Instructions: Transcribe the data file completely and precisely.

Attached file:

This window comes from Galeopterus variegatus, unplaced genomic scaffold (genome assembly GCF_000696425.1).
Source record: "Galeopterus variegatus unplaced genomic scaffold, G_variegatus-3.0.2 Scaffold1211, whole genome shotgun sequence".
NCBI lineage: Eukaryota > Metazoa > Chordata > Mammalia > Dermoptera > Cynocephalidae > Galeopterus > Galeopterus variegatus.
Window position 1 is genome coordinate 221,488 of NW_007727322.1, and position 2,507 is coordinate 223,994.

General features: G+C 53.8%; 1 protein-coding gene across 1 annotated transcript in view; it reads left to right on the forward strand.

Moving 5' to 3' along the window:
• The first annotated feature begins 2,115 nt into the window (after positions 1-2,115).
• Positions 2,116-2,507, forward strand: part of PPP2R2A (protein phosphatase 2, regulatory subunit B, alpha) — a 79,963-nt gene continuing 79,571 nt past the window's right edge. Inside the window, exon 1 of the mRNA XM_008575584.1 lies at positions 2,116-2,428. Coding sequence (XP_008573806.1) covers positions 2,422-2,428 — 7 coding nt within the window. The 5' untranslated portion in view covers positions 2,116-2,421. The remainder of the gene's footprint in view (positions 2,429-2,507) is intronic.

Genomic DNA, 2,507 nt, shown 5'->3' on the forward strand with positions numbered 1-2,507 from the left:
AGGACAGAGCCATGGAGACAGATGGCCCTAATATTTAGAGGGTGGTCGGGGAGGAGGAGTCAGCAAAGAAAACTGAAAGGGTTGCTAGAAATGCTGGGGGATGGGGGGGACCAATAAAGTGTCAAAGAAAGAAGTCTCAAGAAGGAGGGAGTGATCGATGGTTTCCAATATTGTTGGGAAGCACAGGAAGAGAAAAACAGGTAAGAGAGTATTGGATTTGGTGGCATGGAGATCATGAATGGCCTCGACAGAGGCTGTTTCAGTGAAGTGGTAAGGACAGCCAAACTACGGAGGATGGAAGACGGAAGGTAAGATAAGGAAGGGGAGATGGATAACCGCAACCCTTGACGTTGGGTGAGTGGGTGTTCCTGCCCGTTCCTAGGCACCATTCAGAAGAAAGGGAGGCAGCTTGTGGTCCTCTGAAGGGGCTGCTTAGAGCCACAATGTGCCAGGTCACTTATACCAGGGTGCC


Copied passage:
This window comes from Galeopterus variegatus, unplaced genomic scaffold (genome assembly GCF_000696425.1).
Source record: "Galeopterus variegatus unplaced genomic scaffold, G_variegatus-3.0.2 Scaffold1211, whole genome shotgun sequence".
NCBI lineage: Eukaryota > Metazoa > Chordata > Mammalia > Dermoptera > Cynocephalidae > Galeopterus > Galeopterus variegatus.
Window position 1 is genome coordinate 221,488 of NW_007727322.1, and position 2,507 is coordinate 223,994.

General features: G+C 53.8%; 1 protein-coding gene across 1 annotated transcript in view; it reads left to right on the forward strand.

Moving 5' to 3' along the window:
• The first annotated feature begins 2,115 nt into the window (after positions 1-2,115).
• Positions 2,116-2,507, forward strand: part of PPP2R2A (protein phosphatase 2, regulatory subunit B, alpha) — a 79,963-nt gene continuing 79,571 nt past the window's right edge. Inside the window, exon 1 of the mRNA XM_008575584.1 lies at positions 2,116-2,428. Coding sequence (XP_008573806.1) covers positions 2,422-2,428 — 7 coding nt within the window. The 5' untranslated portion in view covers positions 2,116-2,421. The remainder of the gene's footprint in view (positions 2,429-2,507) is intronic.

Genomic DNA, 2,507 nt, shown 5'->3' on the forward strand with positions numbered 1-2,507 from the left:
AGGACAGAGCCATGGAGACAGATGGCCCTAATATTTAGAGGGTGGTCGGGGAGGAGGAGTCAGCAAAGAAAACTGAAAGGGTTGCTAGAAATGCTGGGGGATGGGGGGGACCAATAAAGTGTCAAAGAAAGAAGTCTCAAGAAGGAGGGAGTGATCGATGGTTTCCAATATTGTTGGGAAGCACAGGAAGAGAAAAACAGGTAAGAGAGTATTGGATTTGGTGGCATGGAGATCATGAATGGCCTCGACAGAGGCTGTTTCAGTGAAGTGGTAAGGACAGCCAAACTACGGAGGATGGAAGACGGAAGGTAAGATAAGGAAGGGGAGATGGATAACCGCAACCCTTGACGTTGGGTGAGTGGGTGTTCCTGCCCGTTCCTAGGCACCATTCAGAAGAAAGGGAGGCAGCTTGTGGTCCTCTGAAGGGGCTGCTTAGAGCCACAATGTGCCAGGTCACTTATACCAGGGTGCC